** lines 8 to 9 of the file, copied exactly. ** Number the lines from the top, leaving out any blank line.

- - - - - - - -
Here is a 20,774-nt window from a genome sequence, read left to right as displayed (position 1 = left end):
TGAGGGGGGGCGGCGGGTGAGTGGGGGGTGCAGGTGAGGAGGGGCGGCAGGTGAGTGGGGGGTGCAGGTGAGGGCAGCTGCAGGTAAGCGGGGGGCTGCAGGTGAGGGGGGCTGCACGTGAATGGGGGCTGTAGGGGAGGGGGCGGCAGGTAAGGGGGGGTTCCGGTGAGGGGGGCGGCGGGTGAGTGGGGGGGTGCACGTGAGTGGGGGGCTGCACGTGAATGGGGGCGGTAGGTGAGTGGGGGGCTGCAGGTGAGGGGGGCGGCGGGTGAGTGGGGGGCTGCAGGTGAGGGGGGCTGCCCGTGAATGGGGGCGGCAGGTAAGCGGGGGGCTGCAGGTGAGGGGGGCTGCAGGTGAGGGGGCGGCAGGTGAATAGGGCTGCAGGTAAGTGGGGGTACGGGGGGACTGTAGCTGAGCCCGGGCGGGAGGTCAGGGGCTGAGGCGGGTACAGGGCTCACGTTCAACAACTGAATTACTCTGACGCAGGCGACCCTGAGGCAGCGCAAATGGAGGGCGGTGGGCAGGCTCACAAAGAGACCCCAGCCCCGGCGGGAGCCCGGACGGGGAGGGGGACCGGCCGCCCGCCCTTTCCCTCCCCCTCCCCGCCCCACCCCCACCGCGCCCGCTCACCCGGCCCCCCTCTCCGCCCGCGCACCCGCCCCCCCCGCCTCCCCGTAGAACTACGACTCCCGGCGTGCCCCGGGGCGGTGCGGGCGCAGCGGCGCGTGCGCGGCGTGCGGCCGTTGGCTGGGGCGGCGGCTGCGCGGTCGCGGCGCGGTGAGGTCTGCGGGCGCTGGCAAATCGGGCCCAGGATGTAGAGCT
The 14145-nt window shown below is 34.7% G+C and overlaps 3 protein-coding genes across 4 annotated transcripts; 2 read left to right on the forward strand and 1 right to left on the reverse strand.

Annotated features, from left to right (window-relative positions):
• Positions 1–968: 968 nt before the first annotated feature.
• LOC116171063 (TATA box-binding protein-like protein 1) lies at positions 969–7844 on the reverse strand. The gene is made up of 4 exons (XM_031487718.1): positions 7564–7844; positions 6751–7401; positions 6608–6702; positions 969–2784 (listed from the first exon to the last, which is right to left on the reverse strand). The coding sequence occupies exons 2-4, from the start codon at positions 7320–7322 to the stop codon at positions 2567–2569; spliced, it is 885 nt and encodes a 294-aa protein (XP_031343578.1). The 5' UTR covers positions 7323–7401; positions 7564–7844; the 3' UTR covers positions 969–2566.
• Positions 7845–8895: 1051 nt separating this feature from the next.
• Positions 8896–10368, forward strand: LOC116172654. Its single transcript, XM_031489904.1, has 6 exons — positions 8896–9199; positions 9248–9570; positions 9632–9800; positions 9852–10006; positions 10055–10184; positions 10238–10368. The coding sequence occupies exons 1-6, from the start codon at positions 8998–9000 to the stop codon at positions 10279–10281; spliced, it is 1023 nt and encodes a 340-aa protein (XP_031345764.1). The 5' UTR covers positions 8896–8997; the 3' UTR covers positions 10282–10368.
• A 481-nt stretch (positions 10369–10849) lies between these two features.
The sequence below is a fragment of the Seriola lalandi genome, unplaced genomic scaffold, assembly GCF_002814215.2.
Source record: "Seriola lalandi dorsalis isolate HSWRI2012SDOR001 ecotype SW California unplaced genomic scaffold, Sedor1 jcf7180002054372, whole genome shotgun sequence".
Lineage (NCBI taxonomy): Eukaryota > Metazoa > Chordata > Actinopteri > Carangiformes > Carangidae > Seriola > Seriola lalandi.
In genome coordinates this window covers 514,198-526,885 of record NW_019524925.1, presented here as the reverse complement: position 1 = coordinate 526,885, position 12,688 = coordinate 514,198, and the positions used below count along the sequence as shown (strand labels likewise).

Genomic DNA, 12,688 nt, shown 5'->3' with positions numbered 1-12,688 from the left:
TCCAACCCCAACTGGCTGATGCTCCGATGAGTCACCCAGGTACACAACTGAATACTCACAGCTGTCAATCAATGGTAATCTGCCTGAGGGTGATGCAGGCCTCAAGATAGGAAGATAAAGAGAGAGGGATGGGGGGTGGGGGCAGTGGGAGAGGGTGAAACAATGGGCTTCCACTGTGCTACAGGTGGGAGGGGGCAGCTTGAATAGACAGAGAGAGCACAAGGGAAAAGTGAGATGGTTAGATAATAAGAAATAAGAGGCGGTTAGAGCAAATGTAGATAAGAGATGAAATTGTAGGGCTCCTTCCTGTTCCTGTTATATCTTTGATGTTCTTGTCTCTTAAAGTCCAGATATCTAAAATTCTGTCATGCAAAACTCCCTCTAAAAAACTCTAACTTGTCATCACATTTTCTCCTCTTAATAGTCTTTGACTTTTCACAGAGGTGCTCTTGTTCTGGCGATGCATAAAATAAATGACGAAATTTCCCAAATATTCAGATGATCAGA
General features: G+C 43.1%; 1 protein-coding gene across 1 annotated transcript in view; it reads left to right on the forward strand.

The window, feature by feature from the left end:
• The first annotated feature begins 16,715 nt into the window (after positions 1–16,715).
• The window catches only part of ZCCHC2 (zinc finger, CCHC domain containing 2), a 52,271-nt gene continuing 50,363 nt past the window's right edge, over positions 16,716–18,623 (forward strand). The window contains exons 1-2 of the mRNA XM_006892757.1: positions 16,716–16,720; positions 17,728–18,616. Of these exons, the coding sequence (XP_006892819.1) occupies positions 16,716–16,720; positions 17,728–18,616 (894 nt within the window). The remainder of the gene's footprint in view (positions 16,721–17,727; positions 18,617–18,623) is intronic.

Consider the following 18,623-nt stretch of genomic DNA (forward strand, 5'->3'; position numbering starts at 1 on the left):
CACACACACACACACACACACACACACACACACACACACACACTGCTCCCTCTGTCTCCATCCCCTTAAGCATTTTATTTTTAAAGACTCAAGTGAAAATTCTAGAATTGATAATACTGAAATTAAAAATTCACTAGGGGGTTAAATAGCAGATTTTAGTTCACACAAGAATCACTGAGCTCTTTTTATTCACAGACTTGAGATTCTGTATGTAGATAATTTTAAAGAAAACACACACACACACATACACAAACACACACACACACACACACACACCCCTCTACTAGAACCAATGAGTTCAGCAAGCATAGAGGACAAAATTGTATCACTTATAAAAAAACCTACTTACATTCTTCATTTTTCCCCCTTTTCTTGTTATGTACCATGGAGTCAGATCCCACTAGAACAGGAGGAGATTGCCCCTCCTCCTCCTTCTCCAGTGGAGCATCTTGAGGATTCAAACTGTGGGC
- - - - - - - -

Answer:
• Positions 8896–10368, forward strand: LOC116172654. Its single transcript, XM_031489904.1, has 6 exons — positions 8896–9199; positions 9248–9570; positions 9632–9800; positions 9852–10006; positions 10055–10184; positions 10238–10368. The coding sequence occupies exons 1-6, from the start codon at positions 8998–9000 to the stop codon at positions 10279–10281; spliced, it is 1023 nt and encodes a 340-aa protein (XP_031345764.1). The 5' UTR covers positions 8896–8997; the 3' UTR covers positions 10282–10368.
• A 481-nt stretch (positions 10369–10849) lies between these two features.